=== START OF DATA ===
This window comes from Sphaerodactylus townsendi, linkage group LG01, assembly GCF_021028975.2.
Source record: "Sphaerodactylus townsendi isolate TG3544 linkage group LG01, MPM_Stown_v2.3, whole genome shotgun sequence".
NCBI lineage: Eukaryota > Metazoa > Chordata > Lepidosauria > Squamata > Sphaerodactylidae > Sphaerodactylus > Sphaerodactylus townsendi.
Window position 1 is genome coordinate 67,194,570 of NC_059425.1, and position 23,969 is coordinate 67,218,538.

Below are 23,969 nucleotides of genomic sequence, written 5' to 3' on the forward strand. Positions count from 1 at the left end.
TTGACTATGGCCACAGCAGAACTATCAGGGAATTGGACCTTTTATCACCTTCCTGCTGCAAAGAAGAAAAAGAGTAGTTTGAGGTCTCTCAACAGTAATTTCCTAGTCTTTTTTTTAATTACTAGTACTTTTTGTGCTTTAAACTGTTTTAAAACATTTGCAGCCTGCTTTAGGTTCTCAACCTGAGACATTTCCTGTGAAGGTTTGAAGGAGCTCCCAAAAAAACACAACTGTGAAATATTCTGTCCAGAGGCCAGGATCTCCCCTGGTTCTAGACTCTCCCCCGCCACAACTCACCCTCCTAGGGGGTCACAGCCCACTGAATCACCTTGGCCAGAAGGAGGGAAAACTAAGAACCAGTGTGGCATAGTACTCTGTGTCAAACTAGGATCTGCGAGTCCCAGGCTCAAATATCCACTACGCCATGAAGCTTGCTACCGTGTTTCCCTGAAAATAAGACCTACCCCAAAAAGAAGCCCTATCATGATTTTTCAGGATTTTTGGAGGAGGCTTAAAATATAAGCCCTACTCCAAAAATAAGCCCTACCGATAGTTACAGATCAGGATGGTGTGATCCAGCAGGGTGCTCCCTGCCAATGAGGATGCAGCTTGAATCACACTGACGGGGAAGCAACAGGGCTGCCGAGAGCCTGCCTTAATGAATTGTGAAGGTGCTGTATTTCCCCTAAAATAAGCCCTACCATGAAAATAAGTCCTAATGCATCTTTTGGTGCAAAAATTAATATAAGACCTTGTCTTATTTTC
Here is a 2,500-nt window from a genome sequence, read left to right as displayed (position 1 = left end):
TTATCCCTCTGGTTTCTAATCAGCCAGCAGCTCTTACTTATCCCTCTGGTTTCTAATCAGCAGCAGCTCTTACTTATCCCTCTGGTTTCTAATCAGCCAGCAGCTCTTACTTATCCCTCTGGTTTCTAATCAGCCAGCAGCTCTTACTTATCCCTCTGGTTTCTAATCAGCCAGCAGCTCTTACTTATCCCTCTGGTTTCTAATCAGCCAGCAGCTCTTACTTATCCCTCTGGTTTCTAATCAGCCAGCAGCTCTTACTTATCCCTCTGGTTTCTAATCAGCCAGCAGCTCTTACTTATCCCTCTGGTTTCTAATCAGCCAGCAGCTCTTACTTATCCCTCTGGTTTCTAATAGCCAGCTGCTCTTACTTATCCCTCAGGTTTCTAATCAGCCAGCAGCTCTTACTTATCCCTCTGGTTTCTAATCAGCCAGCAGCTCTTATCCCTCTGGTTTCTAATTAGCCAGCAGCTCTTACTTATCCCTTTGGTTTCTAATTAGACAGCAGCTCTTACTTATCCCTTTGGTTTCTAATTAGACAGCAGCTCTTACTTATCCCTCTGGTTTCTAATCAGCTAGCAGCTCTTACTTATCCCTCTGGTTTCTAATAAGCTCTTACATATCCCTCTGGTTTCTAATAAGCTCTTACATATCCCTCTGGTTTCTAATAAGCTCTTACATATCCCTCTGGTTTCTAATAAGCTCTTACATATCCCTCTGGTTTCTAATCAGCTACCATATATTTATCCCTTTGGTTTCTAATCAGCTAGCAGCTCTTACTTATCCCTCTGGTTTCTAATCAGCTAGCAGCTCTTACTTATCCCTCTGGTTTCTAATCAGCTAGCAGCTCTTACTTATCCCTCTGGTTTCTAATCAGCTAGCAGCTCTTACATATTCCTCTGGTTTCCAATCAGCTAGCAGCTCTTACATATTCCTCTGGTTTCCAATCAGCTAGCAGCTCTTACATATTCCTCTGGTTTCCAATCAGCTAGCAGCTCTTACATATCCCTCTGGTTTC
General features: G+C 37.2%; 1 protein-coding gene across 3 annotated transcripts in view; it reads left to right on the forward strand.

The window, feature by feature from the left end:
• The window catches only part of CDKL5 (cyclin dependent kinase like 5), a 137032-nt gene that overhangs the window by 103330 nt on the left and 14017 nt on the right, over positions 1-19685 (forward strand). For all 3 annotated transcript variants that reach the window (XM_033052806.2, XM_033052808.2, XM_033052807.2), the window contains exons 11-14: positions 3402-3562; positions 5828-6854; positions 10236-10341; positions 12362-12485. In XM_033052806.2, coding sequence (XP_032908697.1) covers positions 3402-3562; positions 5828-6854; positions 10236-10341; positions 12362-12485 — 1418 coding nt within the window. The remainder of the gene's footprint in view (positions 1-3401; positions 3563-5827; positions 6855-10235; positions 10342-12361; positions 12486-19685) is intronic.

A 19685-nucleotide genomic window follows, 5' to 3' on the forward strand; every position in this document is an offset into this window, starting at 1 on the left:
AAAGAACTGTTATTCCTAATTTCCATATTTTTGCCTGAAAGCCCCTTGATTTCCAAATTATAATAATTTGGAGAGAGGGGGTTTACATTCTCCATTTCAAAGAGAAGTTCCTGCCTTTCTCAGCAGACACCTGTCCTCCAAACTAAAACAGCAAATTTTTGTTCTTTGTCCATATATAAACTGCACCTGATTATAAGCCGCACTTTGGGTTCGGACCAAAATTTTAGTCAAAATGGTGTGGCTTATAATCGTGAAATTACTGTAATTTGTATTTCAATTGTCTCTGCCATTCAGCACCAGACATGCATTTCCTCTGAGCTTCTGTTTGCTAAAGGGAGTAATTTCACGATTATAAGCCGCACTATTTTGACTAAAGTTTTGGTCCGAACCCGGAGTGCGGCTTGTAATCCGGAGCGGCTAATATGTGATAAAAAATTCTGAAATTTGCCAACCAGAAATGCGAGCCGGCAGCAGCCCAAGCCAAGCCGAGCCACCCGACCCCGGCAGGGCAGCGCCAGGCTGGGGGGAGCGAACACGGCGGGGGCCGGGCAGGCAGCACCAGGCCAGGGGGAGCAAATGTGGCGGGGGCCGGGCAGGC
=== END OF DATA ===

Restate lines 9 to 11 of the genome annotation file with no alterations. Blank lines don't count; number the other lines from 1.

General features: G+C 37.2%; 1 protein-coding gene across 3 annotated transcripts in view; it reads left to right on the forward strand.

The window, feature by feature from the left end:
• The window catches only part of CDKL5 (cyclin dependent kinase like 5), a 137032-nt gene that overhangs the window by 103330 nt on the left and 14017 nt on the right, over positions 1-19685 (forward strand). For all 3 annotated transcript variants that reach the window (XM_033052806.2, XM_033052808.2, XM_033052807.2), the window contains exons 11-14: positions 3402-3562; positions 5828-6854; positions 10236-10341; positions 12362-12485. In XM_033052806.2, coding sequence (XP_032908697.1) covers positions 3402-3562; positions 5828-6854; positions 10236-10341; positions 12362-12485 — 1418 coding nt within the window. The remainder of the gene's footprint in view (positions 1-3401; positions 3563-5827; positions 6855-10235; positions 10342-12361; positions 12486-19685) is intronic.